A PUSH to increase school pupils’ participation in competitive rugby has been described by experts as “worrying” amid warnings not enough is being done to stop young players being injured.
A new study has criticised the lack of surveillance and prevention programmes at youth level in the sport and said plans to encourage greater numbers of pupils to play should be shelved.
Children are more susceptible to injuries such as concussion and often take longer to recover fullyAllyson Pollock
The research, published in the British Medical Journal, stressed that, until authorities do more to combat injuries among pupils, they are failing in their duty of care.
The team at the Centre for Primary Care and Public Health at Queen Mary University of London point out that around 12 per cent of child and adolescent rugby players sustain an injury severe enough to require at least seven days’ absence from playing in a season, with concern over how concussion injuries are managed.
Yet New Zealand is the only country with a comprehensive injury surveillance system that captures injuries occurring on the field and in training across professional and amateur, adult and child levels of the sport.
Data collated in that country, the researchers say, has been used to successfully inform injury prevention through a so-called RugbySmart programme, which educates coaches about player condition, safe techniques in contact phases of the game, and injury management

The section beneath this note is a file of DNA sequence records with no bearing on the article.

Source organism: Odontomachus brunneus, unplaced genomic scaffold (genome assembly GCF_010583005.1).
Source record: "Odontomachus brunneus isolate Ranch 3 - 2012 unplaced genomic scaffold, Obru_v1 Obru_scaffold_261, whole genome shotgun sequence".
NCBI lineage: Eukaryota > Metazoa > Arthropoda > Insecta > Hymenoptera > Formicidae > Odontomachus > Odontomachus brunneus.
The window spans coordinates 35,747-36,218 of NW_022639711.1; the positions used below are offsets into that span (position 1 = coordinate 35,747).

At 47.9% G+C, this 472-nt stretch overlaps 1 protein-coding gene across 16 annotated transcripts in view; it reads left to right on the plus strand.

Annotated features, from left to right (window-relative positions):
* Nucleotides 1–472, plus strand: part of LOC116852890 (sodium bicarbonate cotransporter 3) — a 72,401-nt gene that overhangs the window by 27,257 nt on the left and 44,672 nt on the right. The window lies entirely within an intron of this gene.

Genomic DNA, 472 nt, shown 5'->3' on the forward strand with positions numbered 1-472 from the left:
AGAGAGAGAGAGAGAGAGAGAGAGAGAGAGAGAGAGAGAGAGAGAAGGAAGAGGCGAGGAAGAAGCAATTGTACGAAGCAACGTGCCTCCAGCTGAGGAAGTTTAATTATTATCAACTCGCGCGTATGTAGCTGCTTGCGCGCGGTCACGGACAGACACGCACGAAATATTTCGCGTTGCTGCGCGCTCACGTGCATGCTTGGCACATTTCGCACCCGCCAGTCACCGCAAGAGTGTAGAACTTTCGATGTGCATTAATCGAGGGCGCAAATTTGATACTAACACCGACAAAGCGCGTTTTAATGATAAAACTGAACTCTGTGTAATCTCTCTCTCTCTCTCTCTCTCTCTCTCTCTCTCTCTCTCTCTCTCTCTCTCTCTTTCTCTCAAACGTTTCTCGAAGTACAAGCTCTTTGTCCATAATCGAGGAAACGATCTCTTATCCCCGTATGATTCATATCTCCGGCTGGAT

Allyson Pollock, professor of public health research and policy at the university, called on the UK government to introduce a similar initiative.
There are plans to increase the prominence of rugby union and rugby league in schools via around thousands of links between schools and rugby organisations, but Prof Pollock, the lead author of the report, believes such a step is premature.
She said: “Given that children are more susceptible to injuries such as concussion and often take longer to recover fully, the government’s plan to increase funding of and participation in rugby in schools in the absence of a comprehensive system for injury surveillance and prevention – including tertiary prevention and rehabilitation – is worrying. Only by collecting injury data and by providing feedback to individuals and organisations working on safety initiatives will the short and long term effects of injury prevention programmes, whether for rugby or any other sport, be known.”
A 2010 pilot study by Prof Pollock and Dr Alastair Nicol of rugby union injuries in Scottish schools found that, out of 193 matches, there were 37 injuries, 26 of which occurred during play. While a fifth of those injured required time off school, only one pupil was admitted to accident and emergency.
Following a spate of serious injuries suffered by young players, Scottish Rugby introduced reforms to prevent physically immature players playing against and with physically mature players. The policy prevents boys who have not yet turned 16 from playing with or against players who are aged 16 and over as they would “be exposed to an increased risk”.